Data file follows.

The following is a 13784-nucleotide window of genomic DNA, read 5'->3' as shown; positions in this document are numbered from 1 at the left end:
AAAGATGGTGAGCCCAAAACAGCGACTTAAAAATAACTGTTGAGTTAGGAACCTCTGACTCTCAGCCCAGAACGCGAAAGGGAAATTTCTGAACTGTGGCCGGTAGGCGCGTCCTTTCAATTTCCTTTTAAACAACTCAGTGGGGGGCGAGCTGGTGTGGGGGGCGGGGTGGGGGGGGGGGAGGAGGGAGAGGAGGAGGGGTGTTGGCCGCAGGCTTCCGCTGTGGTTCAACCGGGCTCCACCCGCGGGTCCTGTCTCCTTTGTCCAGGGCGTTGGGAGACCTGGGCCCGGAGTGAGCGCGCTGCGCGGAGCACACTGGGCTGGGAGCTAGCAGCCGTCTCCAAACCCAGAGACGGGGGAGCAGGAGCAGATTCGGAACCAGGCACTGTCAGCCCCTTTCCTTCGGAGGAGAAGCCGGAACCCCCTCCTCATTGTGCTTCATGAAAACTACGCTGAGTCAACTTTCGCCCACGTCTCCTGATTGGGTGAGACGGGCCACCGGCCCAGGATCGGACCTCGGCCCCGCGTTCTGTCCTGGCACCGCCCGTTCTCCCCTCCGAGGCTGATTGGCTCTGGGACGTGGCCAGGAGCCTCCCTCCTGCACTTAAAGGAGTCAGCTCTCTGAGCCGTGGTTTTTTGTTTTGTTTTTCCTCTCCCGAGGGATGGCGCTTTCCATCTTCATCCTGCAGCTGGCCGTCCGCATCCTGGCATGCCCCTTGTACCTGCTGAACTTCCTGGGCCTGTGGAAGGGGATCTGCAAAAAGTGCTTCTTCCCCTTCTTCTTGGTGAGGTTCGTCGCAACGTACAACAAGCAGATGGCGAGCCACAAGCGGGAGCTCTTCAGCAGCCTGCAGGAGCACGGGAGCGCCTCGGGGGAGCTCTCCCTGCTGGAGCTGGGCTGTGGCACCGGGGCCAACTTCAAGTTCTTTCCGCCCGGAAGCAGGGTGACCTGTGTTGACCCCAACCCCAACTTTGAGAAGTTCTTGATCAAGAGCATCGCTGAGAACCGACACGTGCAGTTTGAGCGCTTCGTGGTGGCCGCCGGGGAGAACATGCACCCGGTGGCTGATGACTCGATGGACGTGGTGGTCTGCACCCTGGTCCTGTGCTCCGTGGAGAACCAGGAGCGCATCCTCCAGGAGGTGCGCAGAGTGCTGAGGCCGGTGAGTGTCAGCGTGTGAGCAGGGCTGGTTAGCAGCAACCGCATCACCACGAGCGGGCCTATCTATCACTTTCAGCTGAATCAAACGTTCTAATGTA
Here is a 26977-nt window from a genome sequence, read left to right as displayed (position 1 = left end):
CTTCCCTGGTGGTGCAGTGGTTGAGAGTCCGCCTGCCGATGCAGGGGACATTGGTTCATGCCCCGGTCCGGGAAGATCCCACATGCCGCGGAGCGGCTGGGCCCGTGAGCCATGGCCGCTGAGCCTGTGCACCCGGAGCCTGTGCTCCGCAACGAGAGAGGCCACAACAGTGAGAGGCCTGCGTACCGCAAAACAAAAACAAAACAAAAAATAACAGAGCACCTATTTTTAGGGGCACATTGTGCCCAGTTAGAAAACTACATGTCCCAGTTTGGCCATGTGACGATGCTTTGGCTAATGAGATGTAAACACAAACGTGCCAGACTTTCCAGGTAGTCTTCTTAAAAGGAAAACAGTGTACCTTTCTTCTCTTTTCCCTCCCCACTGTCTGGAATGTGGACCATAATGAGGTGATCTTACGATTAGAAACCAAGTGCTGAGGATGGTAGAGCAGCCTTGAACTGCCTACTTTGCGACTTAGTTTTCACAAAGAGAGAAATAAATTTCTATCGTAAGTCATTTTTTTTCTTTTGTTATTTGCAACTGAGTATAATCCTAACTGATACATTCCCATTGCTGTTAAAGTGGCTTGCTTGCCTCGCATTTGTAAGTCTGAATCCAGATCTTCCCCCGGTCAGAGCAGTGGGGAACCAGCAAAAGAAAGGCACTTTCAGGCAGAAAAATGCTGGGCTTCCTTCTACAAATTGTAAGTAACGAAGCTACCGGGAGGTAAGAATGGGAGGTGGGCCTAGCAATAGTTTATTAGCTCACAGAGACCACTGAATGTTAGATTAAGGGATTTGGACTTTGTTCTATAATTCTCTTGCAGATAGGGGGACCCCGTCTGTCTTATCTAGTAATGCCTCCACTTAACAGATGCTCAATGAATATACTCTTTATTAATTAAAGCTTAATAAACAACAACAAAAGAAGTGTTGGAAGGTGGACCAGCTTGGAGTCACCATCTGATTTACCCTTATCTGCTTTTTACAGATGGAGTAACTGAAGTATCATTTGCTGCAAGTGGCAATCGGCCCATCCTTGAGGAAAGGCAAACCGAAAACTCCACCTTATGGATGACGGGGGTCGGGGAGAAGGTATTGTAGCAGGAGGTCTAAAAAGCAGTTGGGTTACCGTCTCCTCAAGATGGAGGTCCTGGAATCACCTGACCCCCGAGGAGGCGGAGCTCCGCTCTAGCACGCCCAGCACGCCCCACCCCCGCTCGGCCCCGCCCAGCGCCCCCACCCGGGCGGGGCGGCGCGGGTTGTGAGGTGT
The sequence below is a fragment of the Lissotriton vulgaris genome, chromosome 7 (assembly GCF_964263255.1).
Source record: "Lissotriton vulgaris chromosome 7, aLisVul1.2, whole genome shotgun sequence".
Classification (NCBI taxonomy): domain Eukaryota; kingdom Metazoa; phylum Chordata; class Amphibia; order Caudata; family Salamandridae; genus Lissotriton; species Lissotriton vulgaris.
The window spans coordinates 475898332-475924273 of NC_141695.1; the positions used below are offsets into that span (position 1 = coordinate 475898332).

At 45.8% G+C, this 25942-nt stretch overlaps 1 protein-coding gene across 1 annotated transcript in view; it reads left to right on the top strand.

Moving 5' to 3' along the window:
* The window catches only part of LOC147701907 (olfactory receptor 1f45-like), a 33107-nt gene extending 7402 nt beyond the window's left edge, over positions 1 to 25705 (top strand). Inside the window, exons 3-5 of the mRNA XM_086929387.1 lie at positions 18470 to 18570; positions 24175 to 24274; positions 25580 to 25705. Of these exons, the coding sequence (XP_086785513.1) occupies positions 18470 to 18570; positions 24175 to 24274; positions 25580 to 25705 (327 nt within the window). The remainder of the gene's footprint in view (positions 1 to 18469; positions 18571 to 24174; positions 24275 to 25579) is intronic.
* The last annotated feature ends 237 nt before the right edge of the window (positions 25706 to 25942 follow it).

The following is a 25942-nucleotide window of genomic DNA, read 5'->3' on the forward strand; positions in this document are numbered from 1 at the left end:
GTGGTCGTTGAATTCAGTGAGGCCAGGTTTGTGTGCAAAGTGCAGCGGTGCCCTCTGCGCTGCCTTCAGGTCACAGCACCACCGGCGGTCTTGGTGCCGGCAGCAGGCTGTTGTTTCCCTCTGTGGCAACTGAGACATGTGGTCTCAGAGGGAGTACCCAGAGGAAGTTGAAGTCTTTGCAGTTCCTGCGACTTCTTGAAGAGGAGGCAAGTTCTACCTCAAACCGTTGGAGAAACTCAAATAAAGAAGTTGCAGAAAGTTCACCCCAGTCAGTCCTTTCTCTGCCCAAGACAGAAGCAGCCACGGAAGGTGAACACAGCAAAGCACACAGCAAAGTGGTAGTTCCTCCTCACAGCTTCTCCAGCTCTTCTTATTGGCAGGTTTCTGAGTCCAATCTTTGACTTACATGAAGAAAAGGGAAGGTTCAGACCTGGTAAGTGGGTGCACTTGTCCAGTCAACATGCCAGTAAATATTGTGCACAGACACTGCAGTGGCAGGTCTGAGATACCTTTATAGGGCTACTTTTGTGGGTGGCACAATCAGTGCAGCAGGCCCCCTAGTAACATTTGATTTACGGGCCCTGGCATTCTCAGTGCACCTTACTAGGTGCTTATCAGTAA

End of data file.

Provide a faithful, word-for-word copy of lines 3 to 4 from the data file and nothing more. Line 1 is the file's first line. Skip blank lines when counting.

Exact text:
Here is a 26977-nt window from a genome sequence, read left to right as displayed (position 1 = left end):
CTTCCCTGGTGGTGCAGTGGTTGAGAGTCCGCCTGCCGATGCAGGGGACATTGGTTCATGCCCCGGTCCGGGAAGATCCCACATGCCGCGGAGCGGCTGGGCCCGTGAGCCATGGCCGCTGAGCCTGTGCACCCGGAGCCTGTGCTCCGCAACGAGAGAGGCCACAACAGTGAGAGGCCTGCGTACCGCAAAACAAAAACAAAACAAAAAATAACAGAGCACCTATTTTTAGGGGCACATTGTGCCCAGTTAGAAAACTACATGTCCCAGTTTGGCCATGTGACGATGCTTTGGCTAATGAGATGTAAACACAAACGTGCCAGACTTTCCAGGTAGTCTTCTTAAAAGGAAAACAGTGTACCTTTCTTCTCTTTTCCCTCCCCACTGTCTGGAATGTGGACCATAATGAGGTGATCTTACGATTAGAAACCAAGTGCTGAGGATGGTAGAGCAGCCTTGAACTGCCTACTTTGCGACTTAGTTTTCACAAAGAGAGAAATAAATTTCTATCGTAAGTCATTTTTTTTCTTTTGTTATTTGCAACTGAGTATAATCCTAACTGATACATTCCCATTGCTGTTAAAGTGGCTTGCTTGCCTCGCATTTGTAAGTCTGAATCCAGATCTTCCCCCGGTCAGAGCAGTGGGGAACCAGCAAAAGAAAGGCACTTTCAGGCAGAAAAATGCTGGGCTTCCTTCTACAAATTGTAAGTAACGAAGCTACCGGGAGGTAAGAATGGGAGGTGGGCCTAGCAATAGTTTATTAGCTCACAGAGACCACTGAATGTTAGATTAAGGGATTTGGACTTTGTTCTATAATTCTCTTGCAGATAGGGGGACCCCGTCTGTCTTATCTAGTAATGCCTCCACTTAACAGATGCTCAATGAATATACTCTTTATTAATTAAAGCTTAATAAACAACAACAAAAGAAGTGTTGGAAGGTGGACCAGCTTGGAGTCACCATCTGATTTACCCTTATCTGCTTTTTACAGATGGAGTAACTGAAGTATCATTTGCTGCAAGTGGCAATCGGCCCATCCTTGAGGAAAGGCAAACCGAAAACTCCACCTTATGGATGACGGGGGTCGGGGAGAAGGTATTGTAGCAGGAGGTCTAAAAAGCAGTTGGGTTACCGTCTCCTCAAGATGGAGGTCCTGGAATCACCTGACCCCCGAGGAGGCGGAGCTCCGCTCTAGCACGCCCAGCACGCCCCACCCCCGCTCGGCCCCGCCCAGCGCCCCCACCCGGGCGGGGCGGCGCGGGTTGTGAGGTGT